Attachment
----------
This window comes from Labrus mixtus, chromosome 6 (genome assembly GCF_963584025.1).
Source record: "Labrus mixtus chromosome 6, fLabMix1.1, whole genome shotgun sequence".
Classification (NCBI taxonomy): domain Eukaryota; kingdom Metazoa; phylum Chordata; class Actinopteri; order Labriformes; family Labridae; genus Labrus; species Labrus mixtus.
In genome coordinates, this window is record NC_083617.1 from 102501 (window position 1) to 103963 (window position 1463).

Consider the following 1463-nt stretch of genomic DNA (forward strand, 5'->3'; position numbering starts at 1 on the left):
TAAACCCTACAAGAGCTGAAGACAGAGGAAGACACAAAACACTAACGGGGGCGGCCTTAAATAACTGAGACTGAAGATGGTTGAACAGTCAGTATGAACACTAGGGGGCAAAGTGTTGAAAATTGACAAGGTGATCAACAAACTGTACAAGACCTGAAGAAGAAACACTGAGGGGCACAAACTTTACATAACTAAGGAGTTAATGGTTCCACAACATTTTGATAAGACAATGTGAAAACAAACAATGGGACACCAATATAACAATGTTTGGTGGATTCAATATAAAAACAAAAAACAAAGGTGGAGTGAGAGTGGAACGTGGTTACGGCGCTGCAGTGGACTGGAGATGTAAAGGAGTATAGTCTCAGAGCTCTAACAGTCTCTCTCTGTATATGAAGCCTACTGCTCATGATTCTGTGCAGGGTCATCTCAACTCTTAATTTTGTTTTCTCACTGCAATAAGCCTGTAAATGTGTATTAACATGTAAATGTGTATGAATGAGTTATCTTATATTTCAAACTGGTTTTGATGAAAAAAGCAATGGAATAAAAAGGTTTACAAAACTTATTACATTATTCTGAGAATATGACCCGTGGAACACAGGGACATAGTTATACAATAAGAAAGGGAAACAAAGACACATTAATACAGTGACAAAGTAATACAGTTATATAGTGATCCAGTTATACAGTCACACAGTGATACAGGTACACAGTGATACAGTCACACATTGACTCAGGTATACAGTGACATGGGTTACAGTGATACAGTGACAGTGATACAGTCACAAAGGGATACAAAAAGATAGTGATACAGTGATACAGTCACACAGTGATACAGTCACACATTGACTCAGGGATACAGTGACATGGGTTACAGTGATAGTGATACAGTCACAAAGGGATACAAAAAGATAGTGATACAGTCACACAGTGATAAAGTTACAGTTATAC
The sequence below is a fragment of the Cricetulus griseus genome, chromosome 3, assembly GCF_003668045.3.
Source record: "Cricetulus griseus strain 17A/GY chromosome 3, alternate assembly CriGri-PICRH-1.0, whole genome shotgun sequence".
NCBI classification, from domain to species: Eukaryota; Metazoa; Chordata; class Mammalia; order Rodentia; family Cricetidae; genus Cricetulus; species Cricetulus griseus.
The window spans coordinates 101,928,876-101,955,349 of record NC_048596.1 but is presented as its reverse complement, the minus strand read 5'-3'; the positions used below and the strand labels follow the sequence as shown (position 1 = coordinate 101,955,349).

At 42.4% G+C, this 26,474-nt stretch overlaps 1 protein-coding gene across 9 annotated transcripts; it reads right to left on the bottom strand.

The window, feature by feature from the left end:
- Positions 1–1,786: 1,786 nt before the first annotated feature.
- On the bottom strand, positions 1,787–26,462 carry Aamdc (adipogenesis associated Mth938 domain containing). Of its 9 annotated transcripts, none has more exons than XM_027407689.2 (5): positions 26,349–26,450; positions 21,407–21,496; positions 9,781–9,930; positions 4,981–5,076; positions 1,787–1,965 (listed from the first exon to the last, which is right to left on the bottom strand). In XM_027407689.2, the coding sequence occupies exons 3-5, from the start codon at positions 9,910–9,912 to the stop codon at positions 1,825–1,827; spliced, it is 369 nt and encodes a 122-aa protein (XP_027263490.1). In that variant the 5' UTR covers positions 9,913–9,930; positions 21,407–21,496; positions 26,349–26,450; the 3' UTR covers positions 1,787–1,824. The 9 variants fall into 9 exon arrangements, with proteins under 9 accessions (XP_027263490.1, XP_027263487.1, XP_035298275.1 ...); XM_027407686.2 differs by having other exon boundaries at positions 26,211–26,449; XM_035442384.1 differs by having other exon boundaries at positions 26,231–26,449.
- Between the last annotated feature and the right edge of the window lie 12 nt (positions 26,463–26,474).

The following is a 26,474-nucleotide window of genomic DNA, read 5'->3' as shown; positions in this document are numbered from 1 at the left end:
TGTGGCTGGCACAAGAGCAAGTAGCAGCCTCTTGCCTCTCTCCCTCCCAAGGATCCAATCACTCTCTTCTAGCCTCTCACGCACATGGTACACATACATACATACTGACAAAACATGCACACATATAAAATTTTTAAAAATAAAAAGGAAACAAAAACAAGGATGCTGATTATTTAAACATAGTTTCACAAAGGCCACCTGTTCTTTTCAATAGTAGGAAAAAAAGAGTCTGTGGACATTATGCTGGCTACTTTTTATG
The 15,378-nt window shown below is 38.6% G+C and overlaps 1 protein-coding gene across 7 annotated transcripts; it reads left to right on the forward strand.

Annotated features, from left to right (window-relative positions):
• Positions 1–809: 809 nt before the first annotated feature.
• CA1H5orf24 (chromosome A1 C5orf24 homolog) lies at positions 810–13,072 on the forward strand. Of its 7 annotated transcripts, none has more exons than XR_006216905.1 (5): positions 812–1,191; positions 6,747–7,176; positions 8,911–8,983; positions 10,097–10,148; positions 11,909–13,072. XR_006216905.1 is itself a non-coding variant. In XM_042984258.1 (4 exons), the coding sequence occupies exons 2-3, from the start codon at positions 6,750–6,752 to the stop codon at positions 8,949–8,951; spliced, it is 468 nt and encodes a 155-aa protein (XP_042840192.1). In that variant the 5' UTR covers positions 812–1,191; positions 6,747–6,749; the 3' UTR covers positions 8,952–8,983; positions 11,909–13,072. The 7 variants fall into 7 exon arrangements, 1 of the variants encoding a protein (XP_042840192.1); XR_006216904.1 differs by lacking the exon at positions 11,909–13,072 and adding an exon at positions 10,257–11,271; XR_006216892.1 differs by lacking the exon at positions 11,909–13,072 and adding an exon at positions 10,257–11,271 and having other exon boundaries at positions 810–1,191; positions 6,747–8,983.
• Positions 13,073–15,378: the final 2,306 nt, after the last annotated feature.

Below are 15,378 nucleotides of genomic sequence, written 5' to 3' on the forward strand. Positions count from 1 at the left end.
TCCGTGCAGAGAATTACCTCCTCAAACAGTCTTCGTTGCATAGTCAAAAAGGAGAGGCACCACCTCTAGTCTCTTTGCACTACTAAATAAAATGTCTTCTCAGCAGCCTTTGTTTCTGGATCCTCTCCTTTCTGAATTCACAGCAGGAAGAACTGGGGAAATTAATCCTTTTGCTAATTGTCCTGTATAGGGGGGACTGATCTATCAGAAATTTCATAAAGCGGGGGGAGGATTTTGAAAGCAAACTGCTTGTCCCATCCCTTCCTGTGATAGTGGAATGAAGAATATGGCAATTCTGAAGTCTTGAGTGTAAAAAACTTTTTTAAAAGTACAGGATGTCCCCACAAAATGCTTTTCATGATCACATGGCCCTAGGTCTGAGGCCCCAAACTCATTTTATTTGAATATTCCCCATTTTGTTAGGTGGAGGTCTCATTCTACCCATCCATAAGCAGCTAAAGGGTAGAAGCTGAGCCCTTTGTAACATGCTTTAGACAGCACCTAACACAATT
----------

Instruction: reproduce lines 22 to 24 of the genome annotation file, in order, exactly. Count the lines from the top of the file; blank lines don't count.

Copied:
• Positions 13,073–15,378: the final 2,306 nt, after the last annotated feature.

Below are 15,378 nucleotides of genomic sequence, written 5' to 3' on the forward strand. Positions count from 1 at the left end.
TCCGTGCAGAGAATTACCTCCTCAAACAGTCTTCGTTGCATAGTCAAAAAGGAGAGGCACCACCTCTAGTCTCTTTGCACTACTAAATAAAATGTCTTCTCAGCAGCCTTTGTTTCTGGATCCTCTCCTTTCTGAATTCACAGCAGGAAGAACTGGGGAAATTAATCCTTTTGCTAATTGTCCTGTATAGGGGGGACTGATCTATCAGAAATTTCATAAAGCGGGGGGAGGATTTTGAAAGCAAACTGCTTGTCCCATCCCTTCCTGTGATAGTGGAATGAAGAATATGGCAATTCTGAAGTCTTGAGTGTAAAAAACTTTTTTAAAAGTACAGGATGTCCCCACAAAATGCTTTTCATGATCACATGGCCCTAGGTCTGAGGCCCCAAACTCATTTTATTTGAATATTCCCCATTTTGTTAGGTGGAGGTCTCATTCTACCCATCCATAAGCAGCTAAAGGGTAGAAGCTGAGCCCTTTGTAACATGCTTTAGACAGCACCTAACACAATT